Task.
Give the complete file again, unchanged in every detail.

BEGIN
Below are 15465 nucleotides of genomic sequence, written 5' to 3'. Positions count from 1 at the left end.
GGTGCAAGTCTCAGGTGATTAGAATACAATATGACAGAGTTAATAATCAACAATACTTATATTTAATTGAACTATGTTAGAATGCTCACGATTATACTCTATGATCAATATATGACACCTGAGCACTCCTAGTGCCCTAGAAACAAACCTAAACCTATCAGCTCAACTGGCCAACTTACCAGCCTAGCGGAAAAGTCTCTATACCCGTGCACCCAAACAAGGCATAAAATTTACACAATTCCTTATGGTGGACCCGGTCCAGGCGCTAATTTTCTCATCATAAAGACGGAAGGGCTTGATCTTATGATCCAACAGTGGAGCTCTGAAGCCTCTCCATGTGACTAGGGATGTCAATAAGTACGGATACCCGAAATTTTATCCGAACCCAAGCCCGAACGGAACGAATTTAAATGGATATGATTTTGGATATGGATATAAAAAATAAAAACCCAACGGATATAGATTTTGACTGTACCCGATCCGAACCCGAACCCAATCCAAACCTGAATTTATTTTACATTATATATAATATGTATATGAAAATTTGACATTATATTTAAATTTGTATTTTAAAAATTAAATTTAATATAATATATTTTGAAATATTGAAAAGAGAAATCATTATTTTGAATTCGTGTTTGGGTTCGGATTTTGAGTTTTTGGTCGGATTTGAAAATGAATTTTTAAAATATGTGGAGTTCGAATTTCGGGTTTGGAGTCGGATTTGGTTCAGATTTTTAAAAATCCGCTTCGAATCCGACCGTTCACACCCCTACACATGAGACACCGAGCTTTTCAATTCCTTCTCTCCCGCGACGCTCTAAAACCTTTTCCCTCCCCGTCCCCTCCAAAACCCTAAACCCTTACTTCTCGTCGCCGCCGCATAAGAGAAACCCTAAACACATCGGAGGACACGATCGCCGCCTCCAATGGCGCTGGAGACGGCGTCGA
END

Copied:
Below are 15465 nucleotides of genomic sequence, written 5' to 3'. Positions count from 1 at the left end.
GGTGCAAGTCTCAGGTGATTAGAATACAATATGACAGAGTTAATAATCAACAATACTTATATTTAATTGAACTATGTTAGAATGCTCACGATTATACTCTATGATCAATATATGACACCTGAGCACTCCTAGTGCCCTAGAAACAAACCTAAACCTATCAGCTCAACTGGCCAACTTACCAGCCTAGCGGAAAAGTCTCTATACCCGTGCACCCAAACAAGGCATAAAATTTACACAATTCCTTATGGTGGACCCGGTCCAGGCGCTAATTTTCTCATCATAAAGACGGAAGGGCTTGATCTTATGATCCAACAGTGGAGCTCTGAAGCCTCTCCATGTGACTAGGGATGTCAATAAGTACGGATACCCGAAATTTTATCCGAACCCAAGCCCGAACGGAACGAATTTAAATGGATATGATTTTGGATATGGATATAAAAAATAAAAACCCAACGGATATAGATTTTGACTGTACCCGATCCGAACCCGAACCCAATCCAAACCTGAATTTATTTTACATTATATATAATATGTATATGAAAATTTGACATTATATTTAAATTTGTATTTTAAAAATTAAATTTAATATAATATATTTTGAAATATTGAAAAGAGAAATCATTATTTTGAATTCGTGTTTGGGTTCGGATTTTGAGTTTTTGGTCGGATTTGAAAATGAATTTTTAAAATATGTGGAGTTCGAATTTCGGGTTTGGAGTCGGATTTGGTTCAGATTTTTAAAAATCCGCTTCGAATCCGACCGTTCACACCCCTACACATGAGACACCGAGCTTTTCAATTCCTTCTCTCCCGCGACGCTCTAAAACCTTTTCCCTCCCCGTCCCCTCCAAAACCCTAAACCCTTACTTCTCGTCGCCGCCGCATAAGAGAAACCCTAAACACATCGGAGGACACGATCGCCGCCTCCAATGGCGCTGGAGACGGCGTCGA